For many people the idea of pulling out evaluation ideas seems more painful than having a root canal done. In preparation for the ‘Building a Mental Health & Addictions Charter for Niagara’ working session held on September 18, 2013, I joined a working group that agreed to take on this often tedious task. Our goal was to identify how we would evaluate the process of bringing people together to create the Charter. We chose a process that allowed us to ease the work into a one-hour activity by dividing our ideas into three categories:
How much did we do?
- # of
How well did we do?
- % of
Is anyone better off?
- % increase in
Using these categories we were able to quickly capture a wealth of ideas on paper rather than talking in circles about the intent of our evaluation. The process also pushed us to go beyond the easy number counting data to identify measures of how well the work of building the Charter is done (or the quality of the changes the development of the Charter helps us to realize) and ultimately if the process of creating the Charter leads to anyone being better off (i.e. people who are involved with building the Charter).
At a second meeting, we added to and refined the list of indicators. Then we chose the ones that we believed would be most meaningful to those working on building the Charter. For example, if someone was asked to justify their time spent developing the Charter, what data would help them to make this case? What data would help us to know if we were staying on course with the overall goal of the Charter?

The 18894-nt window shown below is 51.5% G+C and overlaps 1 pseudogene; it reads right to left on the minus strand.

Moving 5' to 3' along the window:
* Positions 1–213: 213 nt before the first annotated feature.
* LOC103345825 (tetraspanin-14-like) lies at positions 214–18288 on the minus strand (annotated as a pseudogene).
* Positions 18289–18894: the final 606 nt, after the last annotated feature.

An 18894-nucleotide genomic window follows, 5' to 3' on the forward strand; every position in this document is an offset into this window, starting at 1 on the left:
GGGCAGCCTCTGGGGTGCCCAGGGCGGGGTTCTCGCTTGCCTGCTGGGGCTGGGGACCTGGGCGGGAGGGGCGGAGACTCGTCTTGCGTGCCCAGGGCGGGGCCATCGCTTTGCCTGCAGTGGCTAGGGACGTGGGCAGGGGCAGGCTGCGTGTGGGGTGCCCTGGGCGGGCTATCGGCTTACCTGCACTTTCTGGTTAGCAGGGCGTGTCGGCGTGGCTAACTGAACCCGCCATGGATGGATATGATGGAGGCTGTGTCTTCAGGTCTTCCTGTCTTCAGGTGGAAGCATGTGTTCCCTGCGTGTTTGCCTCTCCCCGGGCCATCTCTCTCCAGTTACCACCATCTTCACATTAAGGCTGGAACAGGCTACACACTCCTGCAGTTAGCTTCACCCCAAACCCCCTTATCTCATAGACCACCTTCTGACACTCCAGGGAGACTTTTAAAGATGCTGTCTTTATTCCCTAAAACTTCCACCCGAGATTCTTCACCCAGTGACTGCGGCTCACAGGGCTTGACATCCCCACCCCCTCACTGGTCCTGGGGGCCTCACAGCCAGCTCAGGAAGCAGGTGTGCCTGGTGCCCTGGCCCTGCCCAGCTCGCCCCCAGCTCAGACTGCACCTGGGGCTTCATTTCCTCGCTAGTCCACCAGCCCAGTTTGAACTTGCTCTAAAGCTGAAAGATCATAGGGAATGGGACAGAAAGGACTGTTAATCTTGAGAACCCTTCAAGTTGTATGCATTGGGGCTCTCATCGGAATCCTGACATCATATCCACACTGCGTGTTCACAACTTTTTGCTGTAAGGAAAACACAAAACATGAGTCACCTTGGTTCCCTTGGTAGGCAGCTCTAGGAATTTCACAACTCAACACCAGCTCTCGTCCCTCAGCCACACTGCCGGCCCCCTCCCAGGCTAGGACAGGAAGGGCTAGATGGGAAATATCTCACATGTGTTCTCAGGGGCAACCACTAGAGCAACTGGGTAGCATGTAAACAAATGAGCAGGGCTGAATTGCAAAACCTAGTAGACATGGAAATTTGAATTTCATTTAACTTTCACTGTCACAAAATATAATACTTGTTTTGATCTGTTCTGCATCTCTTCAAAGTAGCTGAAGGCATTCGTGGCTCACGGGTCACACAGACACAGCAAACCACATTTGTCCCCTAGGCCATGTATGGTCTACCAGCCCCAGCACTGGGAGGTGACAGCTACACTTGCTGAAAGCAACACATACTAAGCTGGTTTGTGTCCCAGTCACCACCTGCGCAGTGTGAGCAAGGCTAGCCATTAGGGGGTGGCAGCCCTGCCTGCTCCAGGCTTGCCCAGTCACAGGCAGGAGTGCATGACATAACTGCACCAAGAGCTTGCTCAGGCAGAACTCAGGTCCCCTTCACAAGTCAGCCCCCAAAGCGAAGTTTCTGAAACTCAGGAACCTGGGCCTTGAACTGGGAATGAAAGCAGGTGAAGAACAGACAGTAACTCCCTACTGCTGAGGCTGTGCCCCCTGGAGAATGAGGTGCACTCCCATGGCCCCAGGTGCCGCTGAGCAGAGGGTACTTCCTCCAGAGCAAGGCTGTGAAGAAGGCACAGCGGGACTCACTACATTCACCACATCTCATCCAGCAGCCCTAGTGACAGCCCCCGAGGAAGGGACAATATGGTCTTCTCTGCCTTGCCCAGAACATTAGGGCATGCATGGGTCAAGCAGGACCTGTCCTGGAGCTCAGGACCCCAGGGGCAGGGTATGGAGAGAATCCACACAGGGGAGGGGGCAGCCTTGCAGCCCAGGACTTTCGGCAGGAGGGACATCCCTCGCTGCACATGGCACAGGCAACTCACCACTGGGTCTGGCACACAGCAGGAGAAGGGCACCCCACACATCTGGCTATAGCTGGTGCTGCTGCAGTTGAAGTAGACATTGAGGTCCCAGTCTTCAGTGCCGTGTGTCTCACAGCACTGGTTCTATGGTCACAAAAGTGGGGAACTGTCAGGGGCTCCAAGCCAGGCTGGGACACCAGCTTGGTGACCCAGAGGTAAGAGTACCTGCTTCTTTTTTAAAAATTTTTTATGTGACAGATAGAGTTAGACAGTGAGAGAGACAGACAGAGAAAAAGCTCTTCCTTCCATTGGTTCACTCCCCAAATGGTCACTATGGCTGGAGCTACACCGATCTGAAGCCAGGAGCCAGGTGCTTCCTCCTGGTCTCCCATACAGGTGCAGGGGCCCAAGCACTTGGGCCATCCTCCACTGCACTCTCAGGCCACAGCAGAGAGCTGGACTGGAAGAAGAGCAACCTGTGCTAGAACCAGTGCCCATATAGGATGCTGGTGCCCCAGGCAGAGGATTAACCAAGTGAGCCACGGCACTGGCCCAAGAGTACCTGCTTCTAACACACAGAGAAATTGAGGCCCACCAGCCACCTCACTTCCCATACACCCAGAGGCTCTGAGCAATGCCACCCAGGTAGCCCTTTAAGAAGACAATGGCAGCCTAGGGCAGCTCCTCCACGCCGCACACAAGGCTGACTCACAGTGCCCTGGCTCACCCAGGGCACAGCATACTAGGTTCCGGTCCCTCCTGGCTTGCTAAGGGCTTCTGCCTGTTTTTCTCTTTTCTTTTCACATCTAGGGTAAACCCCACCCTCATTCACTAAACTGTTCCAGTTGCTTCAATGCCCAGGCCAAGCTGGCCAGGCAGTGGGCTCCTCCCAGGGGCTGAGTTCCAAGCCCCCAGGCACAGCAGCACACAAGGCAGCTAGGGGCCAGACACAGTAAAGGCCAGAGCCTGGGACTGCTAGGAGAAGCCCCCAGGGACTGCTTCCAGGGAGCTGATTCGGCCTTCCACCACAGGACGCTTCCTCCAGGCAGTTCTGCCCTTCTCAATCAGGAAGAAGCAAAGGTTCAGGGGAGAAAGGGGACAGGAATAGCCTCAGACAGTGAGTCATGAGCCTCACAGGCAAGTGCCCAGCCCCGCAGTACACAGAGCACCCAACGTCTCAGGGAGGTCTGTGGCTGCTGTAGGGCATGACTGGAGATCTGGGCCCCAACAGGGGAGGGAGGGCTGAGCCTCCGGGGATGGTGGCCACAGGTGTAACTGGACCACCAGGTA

Next we presented our ideas to the 55 people from 37 agencies attending the September 18th working session to ensure we didn’t miss anything, and that participants saw the value in the evaluation measures we had identified.
Here is what we came up with:
- % of initial forum participants that signed a Call to Action card to build the Charter
- % of forum participants who join a working group (and the % of agencies present that this represents)
- % of agencies or networks that can describe their role in building the Charter (a measure of engagement)
- % of agencies or networks that have informed their Board/planning committees about the work of building the Charter
- % of participating agencies or networks that are connected to 1 or more agencies (to be measured by network mapping)
- % of people who help build the charter who report positive connections (increased quality of communications) and/or a change in experience in communicating with representatives from other agencies.
The next step is to work with academic researchers to turn these ideas into evaluation questions, collect baseline data and determine when we will collect follow-up data. At a later date we will work through the process again, to identify indicators to measure the implementation of the Charter and the ultimate impact of the Charter on residents in Niagara.
The process described above is based on the work of Mark Friedman’s Results-based Accountability. For more information about using this process visit: www.resultsaccountability.com.
Healthy Living Niagara Coordinator